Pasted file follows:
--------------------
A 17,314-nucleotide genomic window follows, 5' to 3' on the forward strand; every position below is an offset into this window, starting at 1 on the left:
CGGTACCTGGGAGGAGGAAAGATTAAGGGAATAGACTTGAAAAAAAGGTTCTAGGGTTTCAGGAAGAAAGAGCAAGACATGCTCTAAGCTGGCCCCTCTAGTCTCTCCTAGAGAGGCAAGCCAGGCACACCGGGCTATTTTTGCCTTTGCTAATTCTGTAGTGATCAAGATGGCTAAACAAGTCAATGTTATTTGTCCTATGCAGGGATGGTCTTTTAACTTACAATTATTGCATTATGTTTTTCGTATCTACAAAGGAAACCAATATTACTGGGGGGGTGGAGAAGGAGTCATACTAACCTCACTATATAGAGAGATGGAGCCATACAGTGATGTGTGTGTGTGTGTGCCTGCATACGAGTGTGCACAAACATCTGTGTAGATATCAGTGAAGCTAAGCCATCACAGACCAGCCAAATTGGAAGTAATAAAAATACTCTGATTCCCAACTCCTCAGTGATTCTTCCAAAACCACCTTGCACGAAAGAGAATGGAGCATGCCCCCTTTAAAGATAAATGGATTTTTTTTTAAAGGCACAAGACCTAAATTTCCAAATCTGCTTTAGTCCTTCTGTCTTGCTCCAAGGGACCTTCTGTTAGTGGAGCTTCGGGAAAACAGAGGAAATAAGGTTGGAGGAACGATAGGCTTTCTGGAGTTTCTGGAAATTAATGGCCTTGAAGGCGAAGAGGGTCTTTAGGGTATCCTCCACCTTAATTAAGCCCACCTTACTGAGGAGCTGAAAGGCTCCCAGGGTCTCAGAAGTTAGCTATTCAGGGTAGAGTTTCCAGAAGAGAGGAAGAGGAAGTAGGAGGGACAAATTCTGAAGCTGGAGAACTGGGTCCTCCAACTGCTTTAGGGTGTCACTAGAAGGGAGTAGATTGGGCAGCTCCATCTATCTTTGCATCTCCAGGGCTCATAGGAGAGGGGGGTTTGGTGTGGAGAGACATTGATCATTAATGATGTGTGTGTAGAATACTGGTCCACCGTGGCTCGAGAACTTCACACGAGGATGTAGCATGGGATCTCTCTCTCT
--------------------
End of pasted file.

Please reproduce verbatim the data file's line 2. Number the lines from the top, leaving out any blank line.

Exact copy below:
CGGTACCTGGGAGGAGGAAAGATTAAGGGAATAGACTTGAAAAAAAGGTTCTAGGGTTTCAGGAAGAAAGAGCAAGACATGCTCTAAGCTGGCCCCTCTAGTCTCTCCTAGAGAGGCAAGCCAGGCACACCGGGCTATTTTTGCCTTTGCTAATTCTGTAGTGATCAAGATGGCTAAACAAGTCAATGTTATTTGTCCTATGCAGGGATGGTCTTTTAACTTACAATTATTGCATTATGTTTTTCGTATCTACAAAGGAAACCAATATTACTGGGGGGGTGGAGAAGGAGTCATACTAACCTCACTATATAGAGAGATGGAGCCATACAGTGATGTGTGTGTGTGTGTGCCTGCATACGAGTGTGCACAAACATCTGTGTAGATATCAGTGAAGCTAAGCCATCACAGACCAGCCAAATTGGAAGTAATAAAAATACTCTGATTCCCAACTCCTCAGTGATTCTTCCAAAACCACCTTGCACGAAAGAGAATGGAGCATGCCCCCTTTAAAGATAAATGGATTTTTTTTTAAAGGCACAAGACCTAAATTTCCAAATCTGCTTTAGTCCTTCTGTCTTGCTCCAAGGGACCTTCTGTTAGTGGAGCTTCGGGAAAACAGAGGAAATAAGGTTGGAGGAACGATAGGCTTTCTGGAGTTTCTGGAAATTAATGGCCTTGAAGGCGAAGAGGGTCTTTAGGGTATCCTCCACCTTAATTAAGCCCACCTTACTGAGGAGCTGAAAGGCTCCCAGGGTCTCAGAAGTTAGCTATTCAGGGTAGAGTTTCCAGAAGAGAGGAAGAGGAAGTAGGAGGGACAAATTCTGAAGCTGGAGAACTGGGTCCTCCAACTGCTTTAGGGTGTCACTAGAAGGGAGTAGATTGGGCAGCTCCATCTATCTTTGCATCTCCAGGGCTCATAGGAGAGGGGGGTTTGGTGTGGAGAGACATTGATCATTAATGATGTGTGTGTAGAATACTGGTCCACCGTGGCTCGAGAACTTCACACGAGGATGTAGCATGGGATCTCTCTCTCT